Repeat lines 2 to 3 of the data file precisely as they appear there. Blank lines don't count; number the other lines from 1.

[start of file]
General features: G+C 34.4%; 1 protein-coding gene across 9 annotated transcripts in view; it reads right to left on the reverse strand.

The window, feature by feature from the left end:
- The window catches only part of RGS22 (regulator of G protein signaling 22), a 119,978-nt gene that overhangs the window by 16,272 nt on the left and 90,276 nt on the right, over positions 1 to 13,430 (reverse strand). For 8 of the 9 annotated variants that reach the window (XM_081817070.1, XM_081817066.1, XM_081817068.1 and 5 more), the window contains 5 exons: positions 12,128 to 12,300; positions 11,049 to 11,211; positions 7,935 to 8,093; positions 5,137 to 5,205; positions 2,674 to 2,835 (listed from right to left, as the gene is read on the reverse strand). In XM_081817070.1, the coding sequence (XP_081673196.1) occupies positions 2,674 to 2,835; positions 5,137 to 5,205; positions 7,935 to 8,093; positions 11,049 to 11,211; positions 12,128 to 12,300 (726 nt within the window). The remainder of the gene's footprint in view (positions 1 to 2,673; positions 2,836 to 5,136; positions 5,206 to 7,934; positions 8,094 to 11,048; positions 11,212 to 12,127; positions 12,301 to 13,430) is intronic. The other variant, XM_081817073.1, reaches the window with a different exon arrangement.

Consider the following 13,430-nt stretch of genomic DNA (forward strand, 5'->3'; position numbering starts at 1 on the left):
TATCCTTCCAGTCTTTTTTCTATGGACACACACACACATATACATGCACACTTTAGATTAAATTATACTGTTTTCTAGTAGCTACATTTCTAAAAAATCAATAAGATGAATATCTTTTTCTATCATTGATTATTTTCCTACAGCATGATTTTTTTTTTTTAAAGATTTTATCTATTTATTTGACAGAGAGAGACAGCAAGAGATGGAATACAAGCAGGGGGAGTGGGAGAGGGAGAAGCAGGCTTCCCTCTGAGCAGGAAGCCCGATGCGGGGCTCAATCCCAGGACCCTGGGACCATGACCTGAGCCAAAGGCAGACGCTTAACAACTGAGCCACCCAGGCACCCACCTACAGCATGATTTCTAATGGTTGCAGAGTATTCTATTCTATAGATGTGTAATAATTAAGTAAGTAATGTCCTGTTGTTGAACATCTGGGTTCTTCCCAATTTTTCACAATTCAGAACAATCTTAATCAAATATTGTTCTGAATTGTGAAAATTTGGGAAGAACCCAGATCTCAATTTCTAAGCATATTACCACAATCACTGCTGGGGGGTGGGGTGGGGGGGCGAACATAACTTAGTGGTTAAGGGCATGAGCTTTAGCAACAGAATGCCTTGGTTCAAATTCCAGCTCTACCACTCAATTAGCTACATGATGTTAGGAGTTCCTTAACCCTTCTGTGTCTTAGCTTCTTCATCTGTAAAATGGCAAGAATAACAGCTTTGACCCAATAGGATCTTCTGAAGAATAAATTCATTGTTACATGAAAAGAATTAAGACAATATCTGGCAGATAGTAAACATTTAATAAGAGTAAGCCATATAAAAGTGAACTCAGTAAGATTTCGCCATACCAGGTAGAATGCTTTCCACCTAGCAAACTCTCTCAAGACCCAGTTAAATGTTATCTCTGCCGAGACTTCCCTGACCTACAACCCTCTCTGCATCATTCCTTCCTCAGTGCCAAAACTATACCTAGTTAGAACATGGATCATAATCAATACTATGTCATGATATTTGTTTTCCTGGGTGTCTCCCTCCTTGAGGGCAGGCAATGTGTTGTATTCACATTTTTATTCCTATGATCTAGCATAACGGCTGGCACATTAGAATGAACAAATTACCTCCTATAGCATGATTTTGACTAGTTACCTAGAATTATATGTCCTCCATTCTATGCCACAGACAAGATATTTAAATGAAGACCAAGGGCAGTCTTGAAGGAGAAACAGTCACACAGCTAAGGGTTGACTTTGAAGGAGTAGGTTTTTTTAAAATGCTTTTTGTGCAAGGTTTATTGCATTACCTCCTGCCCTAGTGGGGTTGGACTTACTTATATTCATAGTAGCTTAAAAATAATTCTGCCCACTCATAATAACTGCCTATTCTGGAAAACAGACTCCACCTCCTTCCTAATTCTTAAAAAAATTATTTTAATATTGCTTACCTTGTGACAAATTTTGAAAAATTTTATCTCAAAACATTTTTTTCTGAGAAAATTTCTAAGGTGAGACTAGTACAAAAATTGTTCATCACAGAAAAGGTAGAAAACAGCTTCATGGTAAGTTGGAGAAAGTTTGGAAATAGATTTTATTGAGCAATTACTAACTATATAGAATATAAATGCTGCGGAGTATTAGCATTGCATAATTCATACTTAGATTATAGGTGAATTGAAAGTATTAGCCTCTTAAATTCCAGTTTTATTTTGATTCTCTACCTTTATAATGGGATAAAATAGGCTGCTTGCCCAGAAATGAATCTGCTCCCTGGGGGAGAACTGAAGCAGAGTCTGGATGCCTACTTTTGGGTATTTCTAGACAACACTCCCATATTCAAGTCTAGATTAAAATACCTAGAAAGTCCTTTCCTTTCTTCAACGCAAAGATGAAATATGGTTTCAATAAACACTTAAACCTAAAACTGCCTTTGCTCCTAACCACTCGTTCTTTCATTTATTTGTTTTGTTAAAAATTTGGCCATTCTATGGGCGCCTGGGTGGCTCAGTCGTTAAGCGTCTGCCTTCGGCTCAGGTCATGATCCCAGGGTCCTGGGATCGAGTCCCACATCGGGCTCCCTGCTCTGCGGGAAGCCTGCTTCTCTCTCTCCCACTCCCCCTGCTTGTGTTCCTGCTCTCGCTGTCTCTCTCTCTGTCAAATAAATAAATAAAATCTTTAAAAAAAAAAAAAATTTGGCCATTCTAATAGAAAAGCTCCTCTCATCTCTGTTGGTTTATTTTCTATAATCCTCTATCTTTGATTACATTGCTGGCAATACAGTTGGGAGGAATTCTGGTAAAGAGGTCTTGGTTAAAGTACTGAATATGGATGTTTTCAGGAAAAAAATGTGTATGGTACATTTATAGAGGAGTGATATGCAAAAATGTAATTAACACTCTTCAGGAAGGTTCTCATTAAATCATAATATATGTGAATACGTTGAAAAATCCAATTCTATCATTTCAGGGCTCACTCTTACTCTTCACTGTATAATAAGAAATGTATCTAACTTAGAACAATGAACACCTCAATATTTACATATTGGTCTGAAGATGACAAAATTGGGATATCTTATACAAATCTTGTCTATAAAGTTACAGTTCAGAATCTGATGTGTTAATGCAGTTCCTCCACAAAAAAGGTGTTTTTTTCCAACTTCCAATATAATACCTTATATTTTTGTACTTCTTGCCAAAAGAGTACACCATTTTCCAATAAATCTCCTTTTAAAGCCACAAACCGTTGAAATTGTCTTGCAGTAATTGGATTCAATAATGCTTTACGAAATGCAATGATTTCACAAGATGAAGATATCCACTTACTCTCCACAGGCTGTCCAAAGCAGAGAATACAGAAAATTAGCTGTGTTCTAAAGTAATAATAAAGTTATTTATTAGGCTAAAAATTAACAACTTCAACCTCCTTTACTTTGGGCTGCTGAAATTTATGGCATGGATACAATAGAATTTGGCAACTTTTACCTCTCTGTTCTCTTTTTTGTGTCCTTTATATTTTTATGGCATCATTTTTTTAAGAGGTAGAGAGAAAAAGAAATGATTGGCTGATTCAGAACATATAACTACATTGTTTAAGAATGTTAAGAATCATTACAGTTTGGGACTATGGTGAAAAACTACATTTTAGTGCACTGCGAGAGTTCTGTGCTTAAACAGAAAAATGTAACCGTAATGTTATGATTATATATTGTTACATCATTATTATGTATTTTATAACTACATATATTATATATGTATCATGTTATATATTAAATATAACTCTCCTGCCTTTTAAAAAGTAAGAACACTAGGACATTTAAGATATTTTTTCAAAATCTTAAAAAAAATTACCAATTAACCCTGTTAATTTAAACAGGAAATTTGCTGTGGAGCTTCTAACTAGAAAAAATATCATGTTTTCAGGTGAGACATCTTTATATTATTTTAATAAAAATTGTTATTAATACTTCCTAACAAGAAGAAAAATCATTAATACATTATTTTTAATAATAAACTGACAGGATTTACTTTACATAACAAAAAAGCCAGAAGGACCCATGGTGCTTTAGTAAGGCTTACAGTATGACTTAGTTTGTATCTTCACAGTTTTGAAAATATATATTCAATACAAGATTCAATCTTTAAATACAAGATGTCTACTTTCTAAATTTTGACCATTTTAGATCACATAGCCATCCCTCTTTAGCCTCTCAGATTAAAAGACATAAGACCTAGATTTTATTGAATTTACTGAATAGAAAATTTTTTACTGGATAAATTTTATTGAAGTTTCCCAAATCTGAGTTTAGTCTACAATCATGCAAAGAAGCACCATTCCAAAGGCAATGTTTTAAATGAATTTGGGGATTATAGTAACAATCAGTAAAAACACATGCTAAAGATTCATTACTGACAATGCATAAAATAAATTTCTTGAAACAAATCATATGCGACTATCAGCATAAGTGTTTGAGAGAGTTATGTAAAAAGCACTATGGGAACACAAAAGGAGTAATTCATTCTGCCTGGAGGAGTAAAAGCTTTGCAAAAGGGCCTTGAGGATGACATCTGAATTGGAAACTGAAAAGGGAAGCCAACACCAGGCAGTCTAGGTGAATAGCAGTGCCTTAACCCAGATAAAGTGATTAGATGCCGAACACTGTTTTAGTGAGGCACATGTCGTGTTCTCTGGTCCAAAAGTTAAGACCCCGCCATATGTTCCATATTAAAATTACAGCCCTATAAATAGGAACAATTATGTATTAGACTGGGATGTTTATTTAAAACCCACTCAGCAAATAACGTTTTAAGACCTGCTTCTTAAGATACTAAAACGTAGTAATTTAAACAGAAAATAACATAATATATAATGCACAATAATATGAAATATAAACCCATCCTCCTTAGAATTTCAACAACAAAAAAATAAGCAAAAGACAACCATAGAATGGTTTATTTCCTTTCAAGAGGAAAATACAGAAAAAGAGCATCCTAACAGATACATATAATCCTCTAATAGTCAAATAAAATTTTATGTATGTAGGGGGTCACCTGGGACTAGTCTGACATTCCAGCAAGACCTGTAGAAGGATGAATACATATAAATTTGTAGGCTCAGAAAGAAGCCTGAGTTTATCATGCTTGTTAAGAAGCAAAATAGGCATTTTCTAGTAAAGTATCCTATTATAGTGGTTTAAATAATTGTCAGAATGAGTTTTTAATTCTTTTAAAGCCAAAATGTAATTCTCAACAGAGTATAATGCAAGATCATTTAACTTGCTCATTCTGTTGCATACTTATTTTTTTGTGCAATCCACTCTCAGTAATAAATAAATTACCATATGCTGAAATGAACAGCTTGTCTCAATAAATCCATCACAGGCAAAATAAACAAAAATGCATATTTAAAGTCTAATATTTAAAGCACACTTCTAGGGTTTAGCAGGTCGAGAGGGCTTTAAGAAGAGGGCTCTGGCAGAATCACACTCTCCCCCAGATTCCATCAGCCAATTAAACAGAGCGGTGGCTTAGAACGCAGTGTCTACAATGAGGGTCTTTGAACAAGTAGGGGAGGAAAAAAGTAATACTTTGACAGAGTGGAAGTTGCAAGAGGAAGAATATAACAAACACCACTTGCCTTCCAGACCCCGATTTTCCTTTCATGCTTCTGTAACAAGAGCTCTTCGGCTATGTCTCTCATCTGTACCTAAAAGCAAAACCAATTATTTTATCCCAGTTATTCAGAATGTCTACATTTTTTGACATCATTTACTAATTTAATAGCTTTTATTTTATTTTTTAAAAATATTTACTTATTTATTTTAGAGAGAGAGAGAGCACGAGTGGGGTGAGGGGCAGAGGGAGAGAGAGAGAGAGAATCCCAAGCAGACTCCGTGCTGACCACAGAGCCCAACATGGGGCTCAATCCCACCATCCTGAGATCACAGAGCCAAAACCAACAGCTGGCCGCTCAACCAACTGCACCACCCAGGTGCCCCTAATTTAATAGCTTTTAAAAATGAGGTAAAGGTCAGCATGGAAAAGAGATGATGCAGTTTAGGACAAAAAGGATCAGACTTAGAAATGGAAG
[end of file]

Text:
The window, feature by feature from the left end:
- The window catches only part of RGS22 (regulator of G protein signaling 22), a 119,978-nt gene that overhangs the window by 16,272 nt on the left and 90,276 nt on the right, over positions 1 to 13,430 (reverse strand). For 8 of the 9 annotated variants that reach the window (XM_081817070.1, XM_081817066.1, XM_081817068.1 and 5 more), the window contains 5 exons: positions 12,128 to 12,300; positions 11,049 to 11,211; positions 7,935 to 8,093; positions 5,137 to 5,205; positions 2,674 to 2,835 (listed from right to left, as the gene is read on the reverse strand). In XM_081817070.1, the coding sequence (XP_081673196.1) occupies positions 2,674 to 2,835; positions 5,137 to 5,205; positions 7,935 to 8,093; positions 11,049 to 11,211; positions 12,128 to 12,300 (726 nt within the window). The remainder of the gene's footprint in view (positions 1 to 2,673; positions 2,836 to 5,136; positions 5,206 to 7,934; positions 8,094 to 11,048; positions 11,212 to 12,127; positions 12,301 to 13,430) is intronic. The other variant, XM_081817073.1, reaches the window with a different exon arrangement.